Construction: John Shaw
As a young lawyer, John Shaw imagined himself a swashbuckling courtroom litigator handling high-profile criminal cases. The trouble was, he didn’t like his clients, and he didn’t like losing. He settled into a civil practice focusing on construction law, a specialty that keeps him so far out of the limelight that, unless you know the building industry, you might never hear about him. In fact, his goal now is to avoid the courtroom altogether.
He does it by dispassionately dissecting disputes and getting the opposing sides to settle. He now spends half of his time as a mediator. “Unlike personal-injury, where you have pain and suffering, in construction law you ought to be able to find out the scope of the problem and the amount of damages,” says Dan Bryson, a Raleigh construction lawyer. “He does a good job of pointing out the troublesome issues on both sides to help bring them together. People believe him.”
Last year, Bryson represented a half-dozen beachfront-condominium owners who were suing their builder over construction defects. The two sides called in Shaw. “No one wanted to step up to the plate and fix all the problems, and it appeared we would not be able to settle the case,” Bryson says. Shaw got the two sides talking. “The defendants and insurance carriers agreed to settle it in a way that was acceptable to all parties.” The secret, Shaw says, is to steer disputes away from smaller, contentious issues and focus on resolution. “The passage of time helps you understand the bigger issues.”
Born in Elkin, Shaw was the only child of parents who spent 35 years working in textile mills. The family also had a small tobacco farm, where he helped out from the age of 6, often running a horse-drawn sled that carried tobacco from the fields to the barn. Both parents encouraged him to aim higher.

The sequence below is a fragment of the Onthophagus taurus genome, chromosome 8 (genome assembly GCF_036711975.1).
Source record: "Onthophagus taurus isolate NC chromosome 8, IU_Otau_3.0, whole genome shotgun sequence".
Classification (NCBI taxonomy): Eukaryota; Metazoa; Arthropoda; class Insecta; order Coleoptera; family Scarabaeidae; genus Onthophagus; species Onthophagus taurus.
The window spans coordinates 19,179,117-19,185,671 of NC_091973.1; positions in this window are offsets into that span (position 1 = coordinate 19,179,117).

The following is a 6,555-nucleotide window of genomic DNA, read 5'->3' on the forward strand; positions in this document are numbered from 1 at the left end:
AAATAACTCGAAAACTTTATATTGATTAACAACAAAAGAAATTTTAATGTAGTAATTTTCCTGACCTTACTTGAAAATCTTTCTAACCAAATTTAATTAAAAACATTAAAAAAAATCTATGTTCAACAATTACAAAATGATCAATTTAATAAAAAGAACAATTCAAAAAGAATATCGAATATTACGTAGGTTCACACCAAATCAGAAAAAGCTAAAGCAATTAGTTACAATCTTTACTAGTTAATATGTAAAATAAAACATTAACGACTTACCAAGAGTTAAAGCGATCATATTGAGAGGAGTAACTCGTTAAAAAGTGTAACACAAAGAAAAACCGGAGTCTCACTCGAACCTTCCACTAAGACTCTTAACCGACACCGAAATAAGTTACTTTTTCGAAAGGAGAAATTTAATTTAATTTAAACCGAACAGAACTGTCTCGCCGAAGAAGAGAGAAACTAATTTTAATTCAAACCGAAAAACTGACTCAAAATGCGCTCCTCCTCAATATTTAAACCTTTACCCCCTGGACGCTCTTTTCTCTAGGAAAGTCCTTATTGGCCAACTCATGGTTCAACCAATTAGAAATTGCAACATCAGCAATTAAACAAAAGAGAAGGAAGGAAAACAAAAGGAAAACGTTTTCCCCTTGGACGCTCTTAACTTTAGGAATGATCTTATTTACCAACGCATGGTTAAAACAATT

A good student, he was encouraged by his teachers. His graduating class had 39 students. He was one of three to go to college, thanks in part to a full scholarship provided by a mill. Having never been in a class with more than 15 students, Shaw found himself in classes of 200 at UNC Chapel Hill. He also played catcher on the baseball team, which made it to the College World Series in 1966.
In law school, Shaw had extra motivation to succeed. “The Vietnam War had cranked up,” he says. “If you had two D’s, you flunked, and you were pounding Vietnam beaches six weeks later.” Nearly half his class flunked or dropped out, but Shaw made it to graduation. His first gig out of school was clerking for state Supreme Court Justice Carlisle Higgins, a job that helped him keep a draft deferment long enough for the war to wind down a bit.
In 1971, he landed with the Raleigh firm of Poyner, Geraghty, Hartsfield & Townsend, a forerunner to Poyner & Spruill. He set his sights on criminal-defense work and signed up for indigent cases. “You end up representing people with nicknames, transients. Most of the time you couldn’t put your client on the stand because he had a long record, and you couldn’t be sure they would tell the truth. I had a few victories but not many. I got tired of getting beat.” By 1976, he had switched his emphasis almost entirely to civil law. The firm already had a strong practice representing builders and contractors, and Shaw became an active part of it. After nearly three decades in the field, he’s recognized inside and outside the firm as an expert. “He can say, I’ve been practicing in this area for 30-some-odd years, and I can tell you the law will support X, and that this is something that you need to think about,” Bryson says.